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West Portal tragedy: Traffic changes waylaid after merchant backlash

A man walks across a street with a tram station and overhead wires in the background.
The Welcoming West Portal Committee will be drawing up a new safety plan for the area after backlash from businesses and residents over not being included in the decision-making process. | Source: Jessica Christian/SF Chronicle/Getty Images

West Portal merchants and city officials have called an armistice in the battle over an intersection near the corridor where a family of four was fatally struck in March, postponing changes aimed at increasing safety for pedestrians and cyclists.

The safety changes proposed earlier this month for West Portal drew some backlash from local businesses and residents, who complained their concerns were ignored in the decision-making process.

In a joint statement released on Friday, Supervisor Myrna Melgar, who represents the West Portal area, and West Portal Merchants Association President Deidre Von Rock said the Welcoming West Portal Committee would shelve the previously announced plan and develop a second one considering input from businesses, residents and visitors.

“Over the coming weeks, this committee will meet to discuss traffic impacts and parking issues and come to a consensus that works for all parties,” the statement reads.

The Welcoming West Portal Committee will meet at least three times over the coming months and present the resulting plan to the San Francisco Municipal Transportation Agency Board for consideration, according to the statement.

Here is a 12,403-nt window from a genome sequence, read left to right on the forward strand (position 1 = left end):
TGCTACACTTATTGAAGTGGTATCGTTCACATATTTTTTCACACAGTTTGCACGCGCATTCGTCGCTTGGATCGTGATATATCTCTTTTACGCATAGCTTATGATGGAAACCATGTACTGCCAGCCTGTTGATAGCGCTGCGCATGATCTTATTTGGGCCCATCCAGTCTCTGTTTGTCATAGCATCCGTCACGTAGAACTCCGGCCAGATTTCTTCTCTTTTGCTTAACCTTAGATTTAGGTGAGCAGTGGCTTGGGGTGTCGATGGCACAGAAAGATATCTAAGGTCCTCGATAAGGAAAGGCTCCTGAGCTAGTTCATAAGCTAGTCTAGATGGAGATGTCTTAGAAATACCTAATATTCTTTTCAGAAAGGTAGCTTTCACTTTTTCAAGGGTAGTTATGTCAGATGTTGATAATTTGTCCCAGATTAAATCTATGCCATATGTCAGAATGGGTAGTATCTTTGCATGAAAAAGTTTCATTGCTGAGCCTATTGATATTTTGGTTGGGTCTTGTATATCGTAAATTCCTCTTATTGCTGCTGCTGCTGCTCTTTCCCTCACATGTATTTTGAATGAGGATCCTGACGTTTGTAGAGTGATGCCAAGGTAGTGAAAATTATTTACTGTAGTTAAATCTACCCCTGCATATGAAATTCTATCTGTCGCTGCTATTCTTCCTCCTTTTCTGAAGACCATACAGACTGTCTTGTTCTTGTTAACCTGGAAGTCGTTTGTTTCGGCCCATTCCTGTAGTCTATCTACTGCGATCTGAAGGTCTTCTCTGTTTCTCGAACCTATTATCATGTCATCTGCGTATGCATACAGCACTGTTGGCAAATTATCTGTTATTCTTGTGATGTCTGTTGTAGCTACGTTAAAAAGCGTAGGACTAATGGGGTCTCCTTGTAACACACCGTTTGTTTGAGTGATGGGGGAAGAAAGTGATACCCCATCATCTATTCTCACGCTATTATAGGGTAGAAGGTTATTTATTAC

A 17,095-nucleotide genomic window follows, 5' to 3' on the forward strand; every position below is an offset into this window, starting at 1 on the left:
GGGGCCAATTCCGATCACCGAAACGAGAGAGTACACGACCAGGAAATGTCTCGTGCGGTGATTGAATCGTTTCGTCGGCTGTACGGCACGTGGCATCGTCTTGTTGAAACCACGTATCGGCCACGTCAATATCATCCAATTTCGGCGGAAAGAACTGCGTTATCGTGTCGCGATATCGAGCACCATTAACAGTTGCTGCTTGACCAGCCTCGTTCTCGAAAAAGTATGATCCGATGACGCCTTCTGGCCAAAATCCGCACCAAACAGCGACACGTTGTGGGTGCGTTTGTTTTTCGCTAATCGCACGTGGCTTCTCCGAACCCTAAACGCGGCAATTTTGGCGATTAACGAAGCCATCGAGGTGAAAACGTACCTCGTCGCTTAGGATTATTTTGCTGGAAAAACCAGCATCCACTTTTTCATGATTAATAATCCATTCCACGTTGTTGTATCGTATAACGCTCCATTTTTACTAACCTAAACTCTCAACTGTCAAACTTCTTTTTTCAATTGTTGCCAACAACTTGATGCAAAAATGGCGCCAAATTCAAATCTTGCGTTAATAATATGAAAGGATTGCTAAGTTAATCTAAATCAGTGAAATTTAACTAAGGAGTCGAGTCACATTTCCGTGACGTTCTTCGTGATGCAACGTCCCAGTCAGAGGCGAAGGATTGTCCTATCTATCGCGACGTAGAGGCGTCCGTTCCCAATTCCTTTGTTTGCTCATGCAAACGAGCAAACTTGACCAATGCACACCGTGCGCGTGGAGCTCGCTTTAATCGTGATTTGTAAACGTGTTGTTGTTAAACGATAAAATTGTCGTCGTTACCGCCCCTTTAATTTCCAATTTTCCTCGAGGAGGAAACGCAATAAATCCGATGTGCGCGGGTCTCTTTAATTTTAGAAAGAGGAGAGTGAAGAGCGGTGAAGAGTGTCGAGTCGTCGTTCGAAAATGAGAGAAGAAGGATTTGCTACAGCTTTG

Initially, Melgar told The Standard the changes would mean significantly altering the areas around Ulloa Street and Lenox Way, with traffic being rerouted near the base of the West Portal station.

After the changes were announced, Von Rock criticized the plan and said input from local merchants and residents was not reflected in the plan.

Transit advocate Luke Bornheimer said the plan would make the area safer for cyclists and pedestrians and bemoaned the recent decision by Melgar to slow down its implementation.

“Forming a committee is a classic tactic by opponents of improvements to delay, obstruct or kill efforts to improve a street or neighborhood,” he said. “Placating opponents with this committee and delay continues the dangerous precedent of inaction that has resulted in our roadway safety crisis and climate crisis worsening while local businesses struggle to recover and car traffic gets worse.”